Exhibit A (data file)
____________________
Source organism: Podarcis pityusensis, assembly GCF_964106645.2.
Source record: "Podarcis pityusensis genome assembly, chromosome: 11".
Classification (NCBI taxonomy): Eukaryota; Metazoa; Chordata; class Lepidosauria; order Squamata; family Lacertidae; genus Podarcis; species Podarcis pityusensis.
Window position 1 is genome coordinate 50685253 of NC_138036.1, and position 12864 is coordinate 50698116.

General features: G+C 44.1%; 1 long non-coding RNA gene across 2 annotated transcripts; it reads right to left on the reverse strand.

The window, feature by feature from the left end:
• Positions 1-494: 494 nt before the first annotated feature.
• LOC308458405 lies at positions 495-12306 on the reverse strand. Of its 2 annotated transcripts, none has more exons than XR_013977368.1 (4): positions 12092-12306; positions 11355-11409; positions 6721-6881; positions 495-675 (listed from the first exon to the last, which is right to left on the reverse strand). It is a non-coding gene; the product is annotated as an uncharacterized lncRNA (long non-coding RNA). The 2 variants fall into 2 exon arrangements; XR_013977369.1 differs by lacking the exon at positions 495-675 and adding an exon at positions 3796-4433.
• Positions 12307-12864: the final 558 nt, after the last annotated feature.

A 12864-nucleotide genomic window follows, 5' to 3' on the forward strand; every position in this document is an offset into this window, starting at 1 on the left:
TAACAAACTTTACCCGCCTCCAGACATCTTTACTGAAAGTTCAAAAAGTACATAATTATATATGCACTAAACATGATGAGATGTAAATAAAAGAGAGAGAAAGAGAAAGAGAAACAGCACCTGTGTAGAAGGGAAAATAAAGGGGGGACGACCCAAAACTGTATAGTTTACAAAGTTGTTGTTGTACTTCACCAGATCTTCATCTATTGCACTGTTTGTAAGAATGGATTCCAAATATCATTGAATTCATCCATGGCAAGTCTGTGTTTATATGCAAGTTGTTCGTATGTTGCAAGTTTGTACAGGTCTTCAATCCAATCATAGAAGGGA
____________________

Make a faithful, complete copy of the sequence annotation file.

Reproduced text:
Source organism: Podarcis pityusensis, assembly GCF_964106645.2.
Source record: "Podarcis pityusensis genome assembly, chromosome: 11".
Classification (NCBI taxonomy): Eukaryota; Metazoa; Chordata; class Lepidosauria; order Squamata; family Lacertidae; genus Podarcis; species Podarcis pityusensis.
Window position 1 is genome coordinate 50685253 of NC_138036.1, and position 12864 is coordinate 50698116.

General features: G+C 44.1%; 1 long non-coding RNA gene across 2 annotated transcripts; it reads right to left on the reverse strand.

The window, feature by feature from the left end:
• Positions 1-494: 494 nt before the first annotated feature.
• LOC308458405 lies at positions 495-12306 on the reverse strand. Of its 2 annotated transcripts, none has more exons than XR_013977368.1 (4): positions 12092-12306; positions 11355-11409; positions 6721-6881; positions 495-675 (listed from the first exon to the last, which is right to left on the reverse strand). It is a non-coding gene; the product is annotated as an uncharacterized lncRNA (long non-coding RNA). The 2 variants fall into 2 exon arrangements; XR_013977369.1 differs by lacking the exon at positions 495-675 and adding an exon at positions 3796-4433.
• Positions 12307-12864: the final 558 nt, after the last annotated feature.

A 12864-nucleotide genomic window follows, 5' to 3' on the forward strand; every position in this document is an offset into this window, starting at 1 on the left:
TAACAAACTTTACCCGCCTCCAGACATCTTTACTGAAAGTTCAAAAAGTACATAATTATATATGCACTAAACATGATGAGATGTAAATAAAAGAGAGAGAAAGAGAAAGAGAAACAGCACCTGTGTAGAAGGGAAAATAAAGGGGGGACGACCCAAAACTGTATAGTTTACAAAGTTGTTGTTGTACTTCACCAGATCTTCATCTATTGCACTGTTTGTAAGAATGGATTCCAAATATCATTGAATTCATCCATGGCAAGTCTGTGTTTATATGCAAGTTGTTCGTATGTTGCAAGTTTGTACAGGTCTTCAATCCAATCATAGAAGGGA